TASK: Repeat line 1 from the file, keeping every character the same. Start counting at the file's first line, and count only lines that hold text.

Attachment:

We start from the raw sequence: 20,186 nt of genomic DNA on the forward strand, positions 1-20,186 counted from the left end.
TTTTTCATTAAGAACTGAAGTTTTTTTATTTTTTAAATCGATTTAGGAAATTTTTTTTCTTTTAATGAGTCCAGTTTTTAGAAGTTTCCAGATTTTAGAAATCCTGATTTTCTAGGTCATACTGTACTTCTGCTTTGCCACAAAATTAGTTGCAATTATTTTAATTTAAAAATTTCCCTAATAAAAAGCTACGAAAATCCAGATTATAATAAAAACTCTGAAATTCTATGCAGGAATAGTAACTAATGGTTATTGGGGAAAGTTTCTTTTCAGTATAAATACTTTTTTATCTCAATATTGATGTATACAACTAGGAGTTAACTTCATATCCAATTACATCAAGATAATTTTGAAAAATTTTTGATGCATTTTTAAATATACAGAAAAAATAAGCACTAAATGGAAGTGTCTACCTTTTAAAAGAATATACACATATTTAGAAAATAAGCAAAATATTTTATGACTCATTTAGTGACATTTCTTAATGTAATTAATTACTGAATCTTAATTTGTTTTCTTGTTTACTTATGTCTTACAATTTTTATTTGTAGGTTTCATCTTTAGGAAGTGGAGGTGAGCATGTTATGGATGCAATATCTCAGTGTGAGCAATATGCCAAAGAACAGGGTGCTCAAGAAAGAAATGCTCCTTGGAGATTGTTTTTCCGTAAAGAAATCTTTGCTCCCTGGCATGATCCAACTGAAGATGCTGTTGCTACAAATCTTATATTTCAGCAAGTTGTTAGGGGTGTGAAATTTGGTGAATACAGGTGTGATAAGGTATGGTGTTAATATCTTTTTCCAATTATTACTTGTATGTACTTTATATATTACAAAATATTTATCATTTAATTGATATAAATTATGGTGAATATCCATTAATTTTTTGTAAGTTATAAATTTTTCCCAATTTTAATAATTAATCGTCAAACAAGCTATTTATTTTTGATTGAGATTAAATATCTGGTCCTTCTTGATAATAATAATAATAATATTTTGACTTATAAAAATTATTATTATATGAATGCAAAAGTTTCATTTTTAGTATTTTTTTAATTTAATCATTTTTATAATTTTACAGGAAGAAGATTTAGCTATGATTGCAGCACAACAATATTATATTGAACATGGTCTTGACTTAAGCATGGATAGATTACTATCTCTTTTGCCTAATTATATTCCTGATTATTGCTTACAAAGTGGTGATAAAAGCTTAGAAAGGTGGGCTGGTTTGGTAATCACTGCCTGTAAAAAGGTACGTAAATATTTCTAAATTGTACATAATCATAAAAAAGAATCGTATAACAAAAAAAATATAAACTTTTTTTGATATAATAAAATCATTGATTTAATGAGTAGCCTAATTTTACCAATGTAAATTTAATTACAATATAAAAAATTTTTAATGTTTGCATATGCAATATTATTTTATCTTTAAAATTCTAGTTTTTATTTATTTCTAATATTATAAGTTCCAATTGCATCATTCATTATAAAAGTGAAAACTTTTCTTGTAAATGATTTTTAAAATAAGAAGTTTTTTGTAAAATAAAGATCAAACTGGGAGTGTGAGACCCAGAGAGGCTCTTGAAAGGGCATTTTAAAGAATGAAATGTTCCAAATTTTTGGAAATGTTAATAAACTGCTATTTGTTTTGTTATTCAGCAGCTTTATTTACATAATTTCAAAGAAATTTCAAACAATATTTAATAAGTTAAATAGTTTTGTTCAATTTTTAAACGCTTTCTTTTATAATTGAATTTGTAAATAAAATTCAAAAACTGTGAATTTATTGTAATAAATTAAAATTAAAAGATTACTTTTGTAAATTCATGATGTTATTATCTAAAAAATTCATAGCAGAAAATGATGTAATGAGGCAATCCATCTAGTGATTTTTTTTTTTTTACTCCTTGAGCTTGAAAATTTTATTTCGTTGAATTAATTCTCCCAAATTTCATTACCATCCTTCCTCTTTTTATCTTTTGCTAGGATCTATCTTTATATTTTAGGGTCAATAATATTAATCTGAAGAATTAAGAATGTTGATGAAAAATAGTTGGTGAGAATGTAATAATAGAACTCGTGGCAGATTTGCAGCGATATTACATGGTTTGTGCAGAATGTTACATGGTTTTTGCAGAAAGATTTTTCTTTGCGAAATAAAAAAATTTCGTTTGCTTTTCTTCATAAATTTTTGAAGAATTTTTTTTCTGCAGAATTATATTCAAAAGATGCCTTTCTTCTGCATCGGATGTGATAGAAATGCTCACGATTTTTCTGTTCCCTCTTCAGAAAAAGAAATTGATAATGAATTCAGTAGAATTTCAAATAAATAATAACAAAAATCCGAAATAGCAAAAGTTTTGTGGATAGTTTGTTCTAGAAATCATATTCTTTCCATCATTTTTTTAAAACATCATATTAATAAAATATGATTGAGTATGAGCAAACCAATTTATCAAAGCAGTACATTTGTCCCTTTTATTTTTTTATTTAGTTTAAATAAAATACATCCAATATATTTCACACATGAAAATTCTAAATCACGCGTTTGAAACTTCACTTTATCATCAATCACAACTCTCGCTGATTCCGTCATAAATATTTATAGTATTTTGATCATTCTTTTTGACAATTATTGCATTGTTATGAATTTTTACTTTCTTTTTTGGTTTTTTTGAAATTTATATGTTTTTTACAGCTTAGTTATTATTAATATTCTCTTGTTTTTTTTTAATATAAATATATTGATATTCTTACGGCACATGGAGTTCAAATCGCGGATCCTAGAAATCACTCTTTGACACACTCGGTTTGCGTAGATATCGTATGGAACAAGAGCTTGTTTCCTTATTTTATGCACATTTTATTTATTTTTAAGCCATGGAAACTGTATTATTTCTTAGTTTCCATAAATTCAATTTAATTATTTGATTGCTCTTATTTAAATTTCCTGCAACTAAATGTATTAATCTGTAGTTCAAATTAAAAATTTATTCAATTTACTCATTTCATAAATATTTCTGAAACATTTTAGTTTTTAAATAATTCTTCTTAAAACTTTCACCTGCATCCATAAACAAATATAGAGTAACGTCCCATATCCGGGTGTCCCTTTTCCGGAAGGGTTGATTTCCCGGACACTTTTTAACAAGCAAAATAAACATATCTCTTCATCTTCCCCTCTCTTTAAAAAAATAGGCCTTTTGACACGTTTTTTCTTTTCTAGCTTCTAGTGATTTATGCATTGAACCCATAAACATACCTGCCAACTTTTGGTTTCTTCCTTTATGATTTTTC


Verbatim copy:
We start from the raw sequence: 20,186 nt of genomic DNA on the forward strand, positions 1-20,186 counted from the left end.